This year marks the 183rd Oktoberfest celebration! It’s the largest festival in the world, and with a huge variety of wursts, beer, and other fantastic German food, that makes perfect sense to us! Let’s fire up the grill and celebrate!

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A Brief History of Oktoberfest

Oktoberfest originated on October 12, 1810, when Crown Prince Ludwig married Princess Therese of Hildburghausen. They invited all of Munich to join the celebration in the fields outside the city. The fields became known as Therese’s fields, or Theresienwiese, and locals began referring to the celebration as Wies’n. Horse races were a big part of the original celebrations, although they aren’t part of today’s festivities. In 1811, an agricultural show as added, and it is still held every third year.

The Oktoberfest festivities begin each year with a 12 gun salute. This is followed by the mayor tapping the first beer keg at exactly 12:00 p.m. and shouting “O’zapft is!” which means, it’s tapped! At this signal, vendors begin serving beer across the city. Oktoberfest runs the 16 days leading up to the first weekend in October. If October 1st or 2nd falls on a Sunday, the event runs through October 3rd.

Traditional Oktoberfest Food and Beer

The foods most commonly served during Oktoberfest are: roast pork, wurstl (a large variety of sausages), pretzels, roast chicken, fish on a stick, potato dumplings, sauerkraut, cheese noodles, strudels, cheese and beer spread, and of course official beer selections.

Tradition dictates that the only beer allowed to be served at Oktoberfest must be from the six Munich breweries: Augustiner, Hofbrauhaus, Spaten, Lowenbrau, Paulaner, and Hacker Pschorr. The beer must also adhere to Reinheitsgebot, which is the German Purity Law. It originated in 1516 and states that the beer can only be made from water, barley and hops. It’s changed somewhat over the years, but the basics remain in play for Oktoberfest.

If you want to try official Oktoberfest beer, several breweries export it to the U.S., including Hofbrauhaus, Hacker Pschorr, Spaten and Paulaner. Look for beer from these breweries that’s labeled Oktoberfest.

Fire Up the Grill for a Traditional Oktoberfest Feast

We’re featuring two recipes this week: maple glazed pork tenderloin and wursts with sauerkraut and onions. So put some beer on ice, invite the gang over, and let’s get this party started!

Oktoberfest 2016

Maple Glazed Pork Tenderloin

This pork tenderloin is luscious and tender, and the glaze is sweet, hot and full of flavor.

What You’ll Need
2 pork tenderloin roasts, trimmed, with silver skin removed
2 tablespoons grainy whole mustard
3 tablespoons Dijon mustard
3 tablespoons pure maple syrup
2 shallots, finely chopped, and lightly sauted
2 teaspoons thyme
1 tablespoon butter
1 teaspoon hot pepper flakes
Salt and pepper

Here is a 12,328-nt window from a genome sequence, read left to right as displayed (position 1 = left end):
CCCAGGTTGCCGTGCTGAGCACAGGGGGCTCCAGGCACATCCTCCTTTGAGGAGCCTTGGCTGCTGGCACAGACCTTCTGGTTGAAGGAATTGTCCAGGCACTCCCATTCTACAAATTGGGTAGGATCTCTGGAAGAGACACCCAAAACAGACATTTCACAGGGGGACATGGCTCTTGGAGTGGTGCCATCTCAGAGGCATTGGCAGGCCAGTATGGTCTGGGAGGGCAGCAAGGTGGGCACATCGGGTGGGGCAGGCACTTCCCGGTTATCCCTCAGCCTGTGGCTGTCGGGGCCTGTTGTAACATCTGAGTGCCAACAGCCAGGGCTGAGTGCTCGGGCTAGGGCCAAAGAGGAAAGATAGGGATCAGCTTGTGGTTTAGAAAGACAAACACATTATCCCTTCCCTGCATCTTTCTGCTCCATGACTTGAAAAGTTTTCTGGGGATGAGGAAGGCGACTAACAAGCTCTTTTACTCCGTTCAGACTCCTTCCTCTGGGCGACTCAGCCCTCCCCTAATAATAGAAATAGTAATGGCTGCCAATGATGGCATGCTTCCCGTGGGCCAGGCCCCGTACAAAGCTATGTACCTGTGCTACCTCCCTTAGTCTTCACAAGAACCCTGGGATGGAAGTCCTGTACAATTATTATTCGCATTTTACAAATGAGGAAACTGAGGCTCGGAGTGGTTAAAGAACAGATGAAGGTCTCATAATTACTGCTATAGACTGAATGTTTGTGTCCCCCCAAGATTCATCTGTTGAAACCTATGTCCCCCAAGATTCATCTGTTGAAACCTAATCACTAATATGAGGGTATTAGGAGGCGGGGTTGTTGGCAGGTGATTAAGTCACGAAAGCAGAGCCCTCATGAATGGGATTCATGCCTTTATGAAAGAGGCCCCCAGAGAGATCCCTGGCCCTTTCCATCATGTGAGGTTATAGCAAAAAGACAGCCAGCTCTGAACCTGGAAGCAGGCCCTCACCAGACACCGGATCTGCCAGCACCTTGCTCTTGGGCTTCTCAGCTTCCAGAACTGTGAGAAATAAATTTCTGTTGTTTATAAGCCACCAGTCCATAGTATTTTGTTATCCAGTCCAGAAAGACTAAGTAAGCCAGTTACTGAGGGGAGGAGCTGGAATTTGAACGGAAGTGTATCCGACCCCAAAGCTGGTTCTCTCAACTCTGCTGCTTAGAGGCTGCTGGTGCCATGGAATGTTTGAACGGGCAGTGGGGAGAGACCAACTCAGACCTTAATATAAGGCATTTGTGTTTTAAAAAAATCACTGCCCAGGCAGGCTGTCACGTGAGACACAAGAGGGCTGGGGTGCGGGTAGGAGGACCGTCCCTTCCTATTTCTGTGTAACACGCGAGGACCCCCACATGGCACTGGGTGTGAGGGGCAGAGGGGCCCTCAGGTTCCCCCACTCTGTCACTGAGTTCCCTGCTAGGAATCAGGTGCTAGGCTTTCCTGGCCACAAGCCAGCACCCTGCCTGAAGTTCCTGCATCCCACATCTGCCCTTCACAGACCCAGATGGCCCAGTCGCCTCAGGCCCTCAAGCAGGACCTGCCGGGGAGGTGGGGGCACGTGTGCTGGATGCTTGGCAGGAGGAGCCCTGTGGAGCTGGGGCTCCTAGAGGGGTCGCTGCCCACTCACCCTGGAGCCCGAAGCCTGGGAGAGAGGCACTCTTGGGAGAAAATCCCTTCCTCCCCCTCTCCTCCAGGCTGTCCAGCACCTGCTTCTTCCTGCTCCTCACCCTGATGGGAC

Let’s Do It!
In a small skillet, melt the butter and saute the shallots until soft, about 4 minutes. Mix the mustards and syrup together to form a paste. Stir in the hot pepper flakes, thyme, and shallots. Add salt and pepper to taste, and divide the sauce into two small bowls -- two thirds for cooking and one third for serving.

Lightly salt and pepper the tenderloin, then cover it with some of the paste. Refrigerate for 2 to 4 hours. Remove it from the refrigerator and let it sit at room temperature for 25 minutes.

Preheat the grill to medium. Place the tenderloin on the grill and brush with a little more sauce. Close the lid and cook over direct medium heat, turning and basting with more sauce every five minutes. It should be evenly browned all over. Cooking time will be between 15 and 20 minutes. The internal temperature should be 145℉, so check it with an instant read thermometer. Remove the pork from the grill, brush it with the reserved sauce, and let it rest for 5 minutes before cutting it. Serve with buttered spaetzle and cooked red cabbage for an authentic German meal!


Oktoberfest 2016

Bratwurst with Onions and Sauerkraut

Oktoberfest always brings to mind grilled sausages, and they are a perfect match with a nice cold beer! These brats are cooked with traditional German sauerkraut, and they’re great!

What You’ll Need
8 bratwurst or other German sausage
1 bottle lager style beer
1 tablespoon dark brown sugar
1 tablespoon whole mustard
1 pound package Sauerkraut -- jar or bag, not from a can
1 teaspoon thyme
1 onion, thinly sliced
2 tablespoons butter
Salt and pepper to taste

Let’s Do It
Saute the onion in the butter until soft. Stir in the sauerkraut, mustard, beer, brown sugar, and thyme. Let it simmer for 30 minutes. Taste the kraut and add more pepper if needed. Pour the kraut into a disposable aluminum pan.

Meanwhile, preheat the grill to medium high and prepare for two zone cooking. Place the aluminum pan over indirect heat to keep it warm.

Grill the brats over direct heat until they are cooked through and golden brown all over -- about 8 minutes. Turn them frequently to keep them from charring. When done, put the brats in the pan with the sauerkraut, and let the flavors meld for 15 minutes, keeping the lid closed.

Serve the sausages and kraut with sauteed apples and mashed potatoes! Delicious!

One Last Thought

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